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2/18/24 Sermon

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1 Kings 17:17-24

New Revised Standard Version Updated Edition

17 After this the son of the woman, the mistress of the house, became ill; his illness was so severe that there was no breath left in him. 18 She then said to Elijah, “What have you against me, O man of God? You have come to me to bring my sin to remembrance and to cause the death of my son!” 19 But he said to her, “Give me your son.” He took him from her bosom, carried him up into the upper chamber where he was lodging, and laid him on his own bed. 20 He cried out to the Lord, “O Lord my God, have you brought calamity even upon the widow with whom I am staying, by killing her son?” 21 Then he stretched himself upon the child three times and cried out to the Lord, “O Lord my God, let this child’s life come into him again.” 22 The Lord listened to the voice of Elijah; the life of the child came into him again, and he revived. 23 Elijah took the child, brought him down from the upper chamber into the house, and gave him to his mother; then Elijah said, “See, your son is alive.” 24 So the woman said to Elijah, “Now I know that you are a man of God and that the word of the Lord in your mouth is truth.”

Luke 7:11-17

New Revised Standard Version Updated Edition

11 Soon afterward he went to a town called Nain, and his disciples and a large crowd went with him. 12 As he approached the gate of the town, a man who had died was being carried out. He was his mother’s only son, and she was a widow, and with her was a large crowd from the town. 13 When the Lord saw her, he was moved with compassion for her and said to her, “Do not cry.” 14 Then he came forward and touched the bier, and the bearers stopped. And he said, “Young man, I say to you, rise!” 15 The dead man sat up and began to speak, and Jesus gave him to his mother. 16 Fear seized all of them, and they glorified God, saying, “A great prophet has risen among us!” and “God has visited his people!” 17 This word about him spread throughout the whole of Judea and all the surrounding region.

Acts 9:36-42

36 Now in Joppa there was a disciple whose name was Tabitha, which in Greek is Dorcas. She was devoted to good works and acts of charity. 37 At that time she became ill and died. When they had washed her, they laid her in a room upstairs. 38 Since Lydda was near Joppa, the disciples, who heard that Peter was there, sent two men to him with the request, “Please come to us without delay.” 39 So Peter got up and went with them, and when he arrived, they took him to the room upstairs. All the widows stood beside him, weeping and showing tunics and other clothing that Dorcas had made while she was with them. 40 Peter put all of them outside, and then he knelt down and prayed. He turned to the body and said, “Tabitha, get up.” Then she opened her eyes, and seeing Peter, she sat up. 41 He gave her his hand and helped her up. Then calling the saints and widows, he showed her to be alive. 42 This became known throughout Joppa, and many believed in the Lord.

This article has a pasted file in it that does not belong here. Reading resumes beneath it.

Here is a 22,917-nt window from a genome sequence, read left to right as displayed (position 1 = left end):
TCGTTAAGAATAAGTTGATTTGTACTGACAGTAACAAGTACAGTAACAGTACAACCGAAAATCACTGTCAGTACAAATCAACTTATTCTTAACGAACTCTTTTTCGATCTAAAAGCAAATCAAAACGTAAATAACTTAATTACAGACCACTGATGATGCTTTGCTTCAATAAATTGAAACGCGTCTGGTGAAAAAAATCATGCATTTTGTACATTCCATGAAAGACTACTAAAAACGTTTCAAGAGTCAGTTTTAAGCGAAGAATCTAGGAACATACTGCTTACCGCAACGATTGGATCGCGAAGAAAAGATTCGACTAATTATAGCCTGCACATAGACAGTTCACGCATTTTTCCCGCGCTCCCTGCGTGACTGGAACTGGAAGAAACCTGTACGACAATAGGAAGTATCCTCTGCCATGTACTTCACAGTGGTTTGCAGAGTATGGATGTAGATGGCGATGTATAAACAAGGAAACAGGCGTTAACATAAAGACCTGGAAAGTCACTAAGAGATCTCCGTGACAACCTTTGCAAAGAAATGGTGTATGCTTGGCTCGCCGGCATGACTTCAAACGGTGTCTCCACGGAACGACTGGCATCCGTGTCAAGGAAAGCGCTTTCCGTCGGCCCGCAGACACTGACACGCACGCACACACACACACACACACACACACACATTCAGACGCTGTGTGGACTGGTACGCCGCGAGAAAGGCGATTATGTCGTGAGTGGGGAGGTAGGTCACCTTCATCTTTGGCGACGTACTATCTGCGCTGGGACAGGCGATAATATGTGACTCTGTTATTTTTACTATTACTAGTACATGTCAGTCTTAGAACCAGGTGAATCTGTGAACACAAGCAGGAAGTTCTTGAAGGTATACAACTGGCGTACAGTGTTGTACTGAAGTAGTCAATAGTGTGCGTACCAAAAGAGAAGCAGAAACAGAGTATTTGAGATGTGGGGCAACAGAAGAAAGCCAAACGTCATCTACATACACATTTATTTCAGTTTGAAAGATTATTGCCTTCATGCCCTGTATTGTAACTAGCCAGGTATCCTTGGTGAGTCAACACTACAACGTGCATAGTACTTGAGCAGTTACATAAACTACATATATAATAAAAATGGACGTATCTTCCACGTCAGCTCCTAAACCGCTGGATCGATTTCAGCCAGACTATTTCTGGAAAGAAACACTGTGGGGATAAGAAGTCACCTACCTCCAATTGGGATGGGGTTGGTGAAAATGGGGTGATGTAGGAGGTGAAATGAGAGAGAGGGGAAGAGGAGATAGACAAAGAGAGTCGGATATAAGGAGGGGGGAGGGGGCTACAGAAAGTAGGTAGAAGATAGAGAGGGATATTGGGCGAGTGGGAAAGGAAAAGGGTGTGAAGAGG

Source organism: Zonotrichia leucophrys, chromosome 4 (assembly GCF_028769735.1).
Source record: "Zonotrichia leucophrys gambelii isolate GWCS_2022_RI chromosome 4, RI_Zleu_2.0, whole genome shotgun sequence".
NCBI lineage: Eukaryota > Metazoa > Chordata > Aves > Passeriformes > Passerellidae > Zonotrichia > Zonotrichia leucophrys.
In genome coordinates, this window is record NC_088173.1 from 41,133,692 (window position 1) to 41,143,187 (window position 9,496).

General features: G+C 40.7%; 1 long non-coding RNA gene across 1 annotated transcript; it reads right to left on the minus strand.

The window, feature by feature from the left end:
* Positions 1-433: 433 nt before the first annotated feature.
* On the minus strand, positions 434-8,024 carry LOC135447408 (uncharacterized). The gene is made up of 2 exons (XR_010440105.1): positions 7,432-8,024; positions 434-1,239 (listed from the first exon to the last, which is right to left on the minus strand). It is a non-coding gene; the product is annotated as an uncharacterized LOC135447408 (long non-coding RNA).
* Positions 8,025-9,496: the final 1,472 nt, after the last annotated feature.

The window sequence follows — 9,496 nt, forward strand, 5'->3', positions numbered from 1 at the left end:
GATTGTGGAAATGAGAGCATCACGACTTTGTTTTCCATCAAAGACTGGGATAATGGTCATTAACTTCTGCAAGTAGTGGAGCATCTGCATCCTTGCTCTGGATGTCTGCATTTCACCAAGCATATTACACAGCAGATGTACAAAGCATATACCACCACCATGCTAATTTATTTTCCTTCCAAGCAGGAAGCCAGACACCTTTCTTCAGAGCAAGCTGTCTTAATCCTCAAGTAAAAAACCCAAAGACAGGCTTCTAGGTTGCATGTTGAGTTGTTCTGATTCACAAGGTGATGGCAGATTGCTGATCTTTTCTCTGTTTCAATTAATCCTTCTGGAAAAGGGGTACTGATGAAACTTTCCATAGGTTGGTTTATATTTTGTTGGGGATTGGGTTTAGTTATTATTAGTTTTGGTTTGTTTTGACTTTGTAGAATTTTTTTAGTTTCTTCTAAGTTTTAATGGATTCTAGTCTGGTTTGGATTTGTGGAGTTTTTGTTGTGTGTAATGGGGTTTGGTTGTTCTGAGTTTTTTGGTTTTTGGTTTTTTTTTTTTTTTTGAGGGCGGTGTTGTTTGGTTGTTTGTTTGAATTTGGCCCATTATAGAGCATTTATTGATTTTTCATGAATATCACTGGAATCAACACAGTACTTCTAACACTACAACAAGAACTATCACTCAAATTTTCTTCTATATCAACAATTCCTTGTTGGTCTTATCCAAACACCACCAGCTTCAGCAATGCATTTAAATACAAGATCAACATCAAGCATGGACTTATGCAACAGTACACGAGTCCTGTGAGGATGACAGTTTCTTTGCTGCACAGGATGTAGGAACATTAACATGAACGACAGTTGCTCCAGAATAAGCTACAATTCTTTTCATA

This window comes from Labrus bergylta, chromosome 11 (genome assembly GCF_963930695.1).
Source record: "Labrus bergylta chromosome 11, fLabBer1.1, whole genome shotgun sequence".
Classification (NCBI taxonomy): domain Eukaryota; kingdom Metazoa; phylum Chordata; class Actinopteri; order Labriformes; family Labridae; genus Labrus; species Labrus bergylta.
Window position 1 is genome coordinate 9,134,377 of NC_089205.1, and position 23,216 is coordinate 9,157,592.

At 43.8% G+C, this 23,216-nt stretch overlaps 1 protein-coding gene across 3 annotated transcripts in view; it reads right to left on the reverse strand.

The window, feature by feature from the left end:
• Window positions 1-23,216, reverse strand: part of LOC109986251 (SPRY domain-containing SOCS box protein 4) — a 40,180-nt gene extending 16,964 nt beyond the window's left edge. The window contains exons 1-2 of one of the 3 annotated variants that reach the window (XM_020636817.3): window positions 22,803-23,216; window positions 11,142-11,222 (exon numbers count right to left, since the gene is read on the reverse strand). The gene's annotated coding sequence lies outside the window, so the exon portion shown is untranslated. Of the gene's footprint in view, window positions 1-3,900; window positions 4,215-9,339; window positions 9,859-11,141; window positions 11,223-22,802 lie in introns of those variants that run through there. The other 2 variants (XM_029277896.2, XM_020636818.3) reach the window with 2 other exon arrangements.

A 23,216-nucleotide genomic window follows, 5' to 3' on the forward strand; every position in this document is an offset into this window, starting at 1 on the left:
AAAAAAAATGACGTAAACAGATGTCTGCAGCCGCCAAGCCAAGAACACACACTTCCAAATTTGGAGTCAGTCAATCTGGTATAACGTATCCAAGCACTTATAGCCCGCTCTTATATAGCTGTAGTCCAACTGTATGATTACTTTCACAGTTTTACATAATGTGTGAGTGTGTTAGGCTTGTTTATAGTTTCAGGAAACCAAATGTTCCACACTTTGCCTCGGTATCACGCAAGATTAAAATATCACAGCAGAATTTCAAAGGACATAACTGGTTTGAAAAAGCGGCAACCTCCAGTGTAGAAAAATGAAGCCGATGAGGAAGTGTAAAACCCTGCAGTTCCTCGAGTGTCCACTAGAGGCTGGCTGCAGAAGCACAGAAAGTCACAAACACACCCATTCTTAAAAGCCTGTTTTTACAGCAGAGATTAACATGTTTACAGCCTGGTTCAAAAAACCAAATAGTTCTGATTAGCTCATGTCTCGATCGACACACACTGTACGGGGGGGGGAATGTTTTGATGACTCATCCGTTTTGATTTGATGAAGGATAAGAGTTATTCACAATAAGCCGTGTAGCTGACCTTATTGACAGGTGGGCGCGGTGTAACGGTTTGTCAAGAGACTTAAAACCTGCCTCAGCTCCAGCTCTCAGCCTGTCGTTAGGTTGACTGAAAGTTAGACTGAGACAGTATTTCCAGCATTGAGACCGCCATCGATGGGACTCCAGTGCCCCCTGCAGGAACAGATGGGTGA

Pat and Amelia and Olivia are all going to be in “Fiddler on the Roof” at the Grand in April. Spoiler alert for anyone that has never seen it. In the movie version, as I remember it, Tevye, living on the edge of subsistence, bemoans the death of his cow, accusing God of being hardhearted and cruel, only to be told by God that the angel of death had come for his wife Golde, but out of compassion for Tevye, God took the cow instead. 

We have expectations – hopes and dreams of a long healthy life for ourselves and our loved ones – maybe – hopefully – we have those same hopes and dreams for everyone on the planet.

When death comes after a long life, we grieve but we are reconciled to the inevitability of death. We are grateful for the persons life, grateful to have known them. If we believe in an afterlife we are grateful to have their soul reunited more fully with God and with the communion of saints. 

What about when death comes to the very young or someone in the prime of their life? We grieve their lost potential, we grieve the frailty and uncertainty of life, all life. We are heartbroken and angry and we wail our anguished, “why?” to a God that at that point may seem distant and uncaring. None of us are free from this pain, this human privilege of knowing such exquisite loss. 

These three scriptures that we heard today help set the stage for understanding what is to come. There is nothing that God cannot do, nothing that God will not do, for the love of all creation. 

How do we reconcile our life experiences with these three scriptures? Even if we have been, or know someone that has been revived from the dead, why doesn’t God do this more often? Why doesn’t God do this always when it involves children, youth, young parents?